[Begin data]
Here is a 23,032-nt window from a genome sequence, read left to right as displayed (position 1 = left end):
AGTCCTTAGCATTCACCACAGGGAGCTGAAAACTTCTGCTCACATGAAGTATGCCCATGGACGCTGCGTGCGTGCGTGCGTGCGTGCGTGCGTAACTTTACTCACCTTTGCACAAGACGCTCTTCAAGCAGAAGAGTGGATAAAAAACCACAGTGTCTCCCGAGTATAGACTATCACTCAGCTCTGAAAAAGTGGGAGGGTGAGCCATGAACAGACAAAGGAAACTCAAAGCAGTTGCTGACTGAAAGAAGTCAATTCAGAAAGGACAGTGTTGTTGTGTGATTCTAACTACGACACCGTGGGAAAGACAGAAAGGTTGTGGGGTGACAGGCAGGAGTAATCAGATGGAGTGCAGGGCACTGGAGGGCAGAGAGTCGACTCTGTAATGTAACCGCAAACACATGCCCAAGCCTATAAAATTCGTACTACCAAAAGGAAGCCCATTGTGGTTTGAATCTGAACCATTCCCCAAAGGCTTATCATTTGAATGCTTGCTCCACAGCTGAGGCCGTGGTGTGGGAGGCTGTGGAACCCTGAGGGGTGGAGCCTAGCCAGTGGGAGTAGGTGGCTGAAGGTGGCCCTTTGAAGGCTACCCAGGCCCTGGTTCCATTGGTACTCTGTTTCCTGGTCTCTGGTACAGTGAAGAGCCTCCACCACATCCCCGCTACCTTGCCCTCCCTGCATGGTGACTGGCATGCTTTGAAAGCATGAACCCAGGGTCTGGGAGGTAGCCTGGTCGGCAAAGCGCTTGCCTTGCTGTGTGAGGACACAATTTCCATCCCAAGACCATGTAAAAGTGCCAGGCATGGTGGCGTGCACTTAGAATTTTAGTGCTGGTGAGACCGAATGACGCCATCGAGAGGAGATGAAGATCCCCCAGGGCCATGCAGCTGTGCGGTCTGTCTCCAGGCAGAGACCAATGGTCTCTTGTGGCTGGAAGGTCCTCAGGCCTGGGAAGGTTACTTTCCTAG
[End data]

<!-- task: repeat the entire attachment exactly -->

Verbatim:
Here is a 23,032-nt window from a genome sequence, read left to right as displayed (position 1 = left end):
AGTCCTTAGCATTCACCACAGGGAGCTGAAAACTTCTGCTCACATGAAGTATGCCCATGGACGCTGCGTGCGTGCGTGCGTGCGTGCGTGCGTAACTTTACTCACCTTTGCACAAGACGCTCTTCAAGCAGAAGAGTGGATAAAAAACCACAGTGTCTCCCGAGTATAGACTATCACTCAGCTCTGAAAAAGTGGGAGGGTGAGCCATGAACAGACAAAGGAAACTCAAAGCAGTTGCTGACTGAAAGAAGTCAATTCAGAAAGGACAGTGTTGTTGTGTGATTCTAACTACGACACCGTGGGAAAGACAGAAAGGTTGTGGGGTGACAGGCAGGAGTAATCAGATGGAGTGCAGGGCACTGGAGGGCAGAGAGTCGACTCTGTAATGTAACCGCAAACACATGCCCAAGCCTATAAAATTCGTACTACCAAAAGGAAGCCCATTGTGGTTTGAATCTGAACCATTCCCCAAAGGCTTATCATTTGAATGCTTGCTCCACAGCTGAGGCCGTGGTGTGGGAGGCTGTGGAACCCTGAGGGGTGGAGCCTAGCCAGTGGGAGTAGGTGGCTGAAGGTGGCCCTTTGAAGGCTACCCAGGCCCTGGTTCCATTGGTACTCTGTTTCCTGGTCTCTGGTACAGTGAAGAGCCTCCACCACATCCCCGCTACCTTGCCCTCCCTGCATGGTGACTGGCATGCTTTGAAAGCATGAACCCAGGGTCTGGGAGGTAGCCTGGTCGGCAAAGCGCTTGCCTTGCTGTGTGAGGACACAATTTCCATCCCAAGACCATGTAAAAGTGCCAGGCATGGTGGCGTGCACTTAGAATTTTAGTGCTGGTGAGACCGAATGACGCCATCGAGAGGAGATGAAGATCCCCCAGGGCCATGCAGCTGTGCGGTCTGTCTCCAGGCAGAGACCAATGGTCTCTTGTGGCTGGAAGGTCCTCAGGCCTGGGAAGGTTACTTTCCTAG